Butterscotch Oatmeal Cookies

Last updated: April 12, 2020

Gluten Free Butterscotch Oatmeal Cookies

Three years ago I was confirmed into the Catholic faith after being raised Wisconsin Evangelical Lutheran. Through the years I had several issues with the church’s thoughts and ideas, and slowly fell away from God and my spirituality.  A difficult time in my life about 4 years ago found me seeking faith and guidance.  Fortunately I found that within the Catholic Church that I had been attending while living in La Crosse, Wisconsin. It truly helped me overcome a battle I had been fighting since age 17.

So what does that have to do with these sweet little devils above?? Well, for Lent this year I have given up chocolate and fried food. I am the type of girl that has to have something a little sweet after every meal and usually chocolate is my drug of choice so I decided for 40 days I would leave it behind. Oh, and even sadder – goodbye pomme frites from Salut and my fave tots at Blue Door Pub.

To fill the void I did a little experimenting with these Butterscotch Oatmeal Cookies. They are gluten free, rich, buttery, and delicious. With a combination of brown rice flour, sorghum flour, and millet flour, the taste and texture is great. As you can see, the edges browned nicely and the middle stayed a bit chewy – my perfect cookie. Never in a million years would I guess these were gluten free!

*And no worries if you aren’t gluten free – I’ve provided the all purpose flour weight needed to make them at the end of the recipe!

Some important tips for cookie making that I have picked up along the way:

1. Having your eggs and butter room temperature will allow them to emulsify when blended together. If you leave this step out the fat and sugars are unable to mix together properly which will affect the crumb and texture of the cookies. This is what it should look like – creamy and smooth!

Creaming butter and sugar

2. Refrigeration is key in this type of cookie to make it easier to roll into balls which gives them their nice shape and also prevents them from too much spreading.

3. Let them cool for a few minutes before trying to remove from the pan because they are a bit delicate!

 

Butterscotch Oatmeal Cookies

95 g brown rice flour
45 g sorghum flour
20 g millet flour
1/2 c sugar
1/2 c brown sugar
1 t baking soda
1/4 t salt
1/4 t xanthan gum
1/4 t cinnamon
1 1/2 sticks butter, room temperature
2 eggs (room temperature)
1 t vanilla
1 1/4 c butterscotch chips
1 1/2 c rolled oats (not instant)

Preheat oven to 375 degrees. Cream sugars and butter in mixer on high speed, then add butter and vanilla. Beat until creamy and fluffy. (The fluffier the better!) In separate bowl combine flours, baking soda, salt, cinnamon, and xanthan gum. Slowly add in intervals to creamed mixture. Mix until completely incorporated. Stir in oats and butterscotch chips by hand.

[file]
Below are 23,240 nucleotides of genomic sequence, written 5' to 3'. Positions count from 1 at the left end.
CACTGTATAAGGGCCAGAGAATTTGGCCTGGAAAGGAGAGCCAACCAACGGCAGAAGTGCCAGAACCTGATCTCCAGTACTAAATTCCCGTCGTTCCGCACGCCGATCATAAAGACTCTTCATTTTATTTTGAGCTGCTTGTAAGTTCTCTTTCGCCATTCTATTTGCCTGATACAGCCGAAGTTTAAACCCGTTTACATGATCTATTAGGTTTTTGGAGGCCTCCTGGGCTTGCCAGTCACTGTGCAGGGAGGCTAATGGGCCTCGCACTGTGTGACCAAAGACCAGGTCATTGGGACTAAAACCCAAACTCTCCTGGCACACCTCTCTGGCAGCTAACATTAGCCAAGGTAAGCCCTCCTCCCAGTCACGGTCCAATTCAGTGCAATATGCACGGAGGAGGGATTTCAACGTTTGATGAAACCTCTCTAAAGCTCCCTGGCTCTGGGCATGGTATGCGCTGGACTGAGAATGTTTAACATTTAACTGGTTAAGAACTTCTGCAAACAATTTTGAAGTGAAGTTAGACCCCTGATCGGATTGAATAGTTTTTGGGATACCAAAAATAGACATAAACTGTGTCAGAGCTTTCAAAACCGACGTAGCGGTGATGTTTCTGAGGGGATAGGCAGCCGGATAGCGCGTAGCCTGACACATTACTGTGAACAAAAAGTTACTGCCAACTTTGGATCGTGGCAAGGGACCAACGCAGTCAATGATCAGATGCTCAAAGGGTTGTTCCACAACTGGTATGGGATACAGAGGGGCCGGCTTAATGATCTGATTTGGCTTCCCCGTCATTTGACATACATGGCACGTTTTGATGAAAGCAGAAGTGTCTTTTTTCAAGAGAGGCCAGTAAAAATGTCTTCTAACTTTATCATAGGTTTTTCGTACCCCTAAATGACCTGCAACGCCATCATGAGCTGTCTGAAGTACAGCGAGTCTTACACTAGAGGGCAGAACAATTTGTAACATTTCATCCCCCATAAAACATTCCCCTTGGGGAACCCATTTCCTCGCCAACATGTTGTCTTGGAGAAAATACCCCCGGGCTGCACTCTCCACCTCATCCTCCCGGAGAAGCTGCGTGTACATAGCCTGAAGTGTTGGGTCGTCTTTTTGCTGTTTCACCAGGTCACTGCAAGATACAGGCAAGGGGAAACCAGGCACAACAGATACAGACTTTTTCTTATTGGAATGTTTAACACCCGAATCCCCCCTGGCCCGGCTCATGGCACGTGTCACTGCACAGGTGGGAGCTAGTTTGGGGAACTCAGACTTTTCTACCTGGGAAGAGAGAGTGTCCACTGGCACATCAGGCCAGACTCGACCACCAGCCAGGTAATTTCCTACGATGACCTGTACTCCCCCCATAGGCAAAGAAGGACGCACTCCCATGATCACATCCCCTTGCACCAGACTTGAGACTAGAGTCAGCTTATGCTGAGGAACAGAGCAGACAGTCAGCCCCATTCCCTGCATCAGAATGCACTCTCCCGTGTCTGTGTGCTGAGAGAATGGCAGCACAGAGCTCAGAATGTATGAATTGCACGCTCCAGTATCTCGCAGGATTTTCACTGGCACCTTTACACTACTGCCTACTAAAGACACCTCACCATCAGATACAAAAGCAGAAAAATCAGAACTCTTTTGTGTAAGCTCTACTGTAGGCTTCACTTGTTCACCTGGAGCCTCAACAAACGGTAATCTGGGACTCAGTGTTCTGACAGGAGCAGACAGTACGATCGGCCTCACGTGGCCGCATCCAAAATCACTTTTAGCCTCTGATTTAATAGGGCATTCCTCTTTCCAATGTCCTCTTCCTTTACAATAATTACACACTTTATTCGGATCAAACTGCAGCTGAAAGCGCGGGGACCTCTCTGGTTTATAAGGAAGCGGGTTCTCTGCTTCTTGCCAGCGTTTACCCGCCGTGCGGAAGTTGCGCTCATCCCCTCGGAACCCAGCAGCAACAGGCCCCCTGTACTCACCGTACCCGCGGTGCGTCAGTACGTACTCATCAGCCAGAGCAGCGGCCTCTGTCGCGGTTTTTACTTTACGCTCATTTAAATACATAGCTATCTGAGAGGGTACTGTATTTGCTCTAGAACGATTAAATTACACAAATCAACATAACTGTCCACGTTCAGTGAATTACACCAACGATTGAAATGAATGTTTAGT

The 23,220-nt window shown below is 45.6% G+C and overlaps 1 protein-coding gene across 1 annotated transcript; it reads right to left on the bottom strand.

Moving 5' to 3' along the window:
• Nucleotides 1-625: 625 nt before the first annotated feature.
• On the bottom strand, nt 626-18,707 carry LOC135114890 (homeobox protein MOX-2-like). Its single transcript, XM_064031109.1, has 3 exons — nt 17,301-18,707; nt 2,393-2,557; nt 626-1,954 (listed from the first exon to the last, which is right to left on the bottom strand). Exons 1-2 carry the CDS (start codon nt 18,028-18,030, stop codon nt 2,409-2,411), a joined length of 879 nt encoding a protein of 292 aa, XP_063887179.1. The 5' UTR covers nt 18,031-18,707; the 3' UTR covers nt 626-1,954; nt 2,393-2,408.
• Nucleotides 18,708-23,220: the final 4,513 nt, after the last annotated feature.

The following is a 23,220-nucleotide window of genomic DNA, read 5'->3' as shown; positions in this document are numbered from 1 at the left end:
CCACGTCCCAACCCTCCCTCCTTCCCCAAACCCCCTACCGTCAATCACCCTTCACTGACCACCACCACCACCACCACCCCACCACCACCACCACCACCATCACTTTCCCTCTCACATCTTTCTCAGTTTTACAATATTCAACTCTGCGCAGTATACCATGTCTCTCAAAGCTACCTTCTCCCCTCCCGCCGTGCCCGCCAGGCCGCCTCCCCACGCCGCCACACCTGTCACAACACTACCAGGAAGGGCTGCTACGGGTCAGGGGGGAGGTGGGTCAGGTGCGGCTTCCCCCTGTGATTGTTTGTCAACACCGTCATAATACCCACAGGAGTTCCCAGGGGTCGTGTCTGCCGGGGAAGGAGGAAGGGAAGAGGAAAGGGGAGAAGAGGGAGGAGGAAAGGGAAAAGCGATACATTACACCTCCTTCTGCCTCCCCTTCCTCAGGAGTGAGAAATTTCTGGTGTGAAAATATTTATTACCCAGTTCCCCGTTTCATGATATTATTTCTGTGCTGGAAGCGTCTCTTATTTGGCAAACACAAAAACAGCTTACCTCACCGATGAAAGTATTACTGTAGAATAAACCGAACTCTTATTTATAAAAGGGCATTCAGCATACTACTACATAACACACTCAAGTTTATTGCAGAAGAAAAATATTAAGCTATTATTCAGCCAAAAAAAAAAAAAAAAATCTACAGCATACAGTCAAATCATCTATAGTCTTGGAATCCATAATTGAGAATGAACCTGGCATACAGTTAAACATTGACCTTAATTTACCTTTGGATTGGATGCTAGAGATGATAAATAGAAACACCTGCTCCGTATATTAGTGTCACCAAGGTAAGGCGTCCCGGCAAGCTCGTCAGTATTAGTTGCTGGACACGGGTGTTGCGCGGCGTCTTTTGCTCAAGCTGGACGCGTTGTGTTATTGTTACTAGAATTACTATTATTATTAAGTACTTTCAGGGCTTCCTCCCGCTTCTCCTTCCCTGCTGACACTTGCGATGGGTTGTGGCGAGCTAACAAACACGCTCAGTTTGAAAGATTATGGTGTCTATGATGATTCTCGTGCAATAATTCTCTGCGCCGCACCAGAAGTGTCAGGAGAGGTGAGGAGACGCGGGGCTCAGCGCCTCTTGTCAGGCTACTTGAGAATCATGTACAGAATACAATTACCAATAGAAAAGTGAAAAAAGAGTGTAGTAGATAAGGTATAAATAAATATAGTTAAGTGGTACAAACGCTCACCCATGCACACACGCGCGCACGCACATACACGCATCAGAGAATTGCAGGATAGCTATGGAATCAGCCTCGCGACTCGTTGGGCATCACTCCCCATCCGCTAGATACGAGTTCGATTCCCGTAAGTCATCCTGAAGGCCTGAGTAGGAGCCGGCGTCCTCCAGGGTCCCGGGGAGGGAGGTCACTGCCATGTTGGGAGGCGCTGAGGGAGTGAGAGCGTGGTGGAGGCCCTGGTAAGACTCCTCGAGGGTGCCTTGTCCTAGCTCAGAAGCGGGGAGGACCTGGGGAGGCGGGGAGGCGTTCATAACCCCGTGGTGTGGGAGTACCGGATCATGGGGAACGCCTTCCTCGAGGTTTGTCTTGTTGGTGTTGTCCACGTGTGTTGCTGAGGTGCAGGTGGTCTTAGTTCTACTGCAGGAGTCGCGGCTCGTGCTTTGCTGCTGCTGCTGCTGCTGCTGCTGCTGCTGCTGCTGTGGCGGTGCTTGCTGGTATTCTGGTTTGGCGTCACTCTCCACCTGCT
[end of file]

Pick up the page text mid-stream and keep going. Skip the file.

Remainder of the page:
Refrigerate for 8- 10 minutes, then roll into balls. (I used ice cream scoop for size) Arrange on greased baking sheet and bake for about 10 minutes or until edges are slightly browned. Remove from oven and let cool for a few minutes before transferring to cooling rack.

*If using AP Flour, the weight should be 160 g, which is about 1 1/4 cups.

 

What are you giving up for lent this year and how is it going?

Did you make this?

tag @heartbeetkitchen on instagram and hashtag it #heartbeetkitchen

February 26, 2012

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5 comments

  1. Amanda,

    Looks like a cookie I would like too. Similar to the Flourless Peanut Butter that I made. Keep it going girl with new recipes.

  2. This is one of my most favorite cookies ever!!

    I’m not a Lent observer, so I admire anyone who works to defy a stronghold in their life. I’ve seen people give things up for Lent and never go back to them.

    And Amanda, I hope you don’t cut back on buying good food!! That’s a crime. We pare back our lives to the barest bones in every way except for our food budget. That’s a no-brainer.

  3. This year I’m giving up “discretionary” spending. The past few months I’ve found myself getting through stressful stuff with retail therapy. Not clothes as much as stopping for coffee, going out to eat because it’s easier than cooking, stopping at the make-up counter after a rough work day. So for 40 days I took on a no-buy challenge. If I don’t absolutely need it to get by, it means I can’t buy. I’ve been tracking some of the spending and I’m hoping to give the money I would’ve otherwise spent to charity at the end.

    I think these cookies may help me get through though…

    • That is a great idea Amy! I have been taking a closer look at where my money goes as well. It sure opens your eyes to dig a little bit at things like this. The one thing I have the most trouble cutting back on is buying good food :)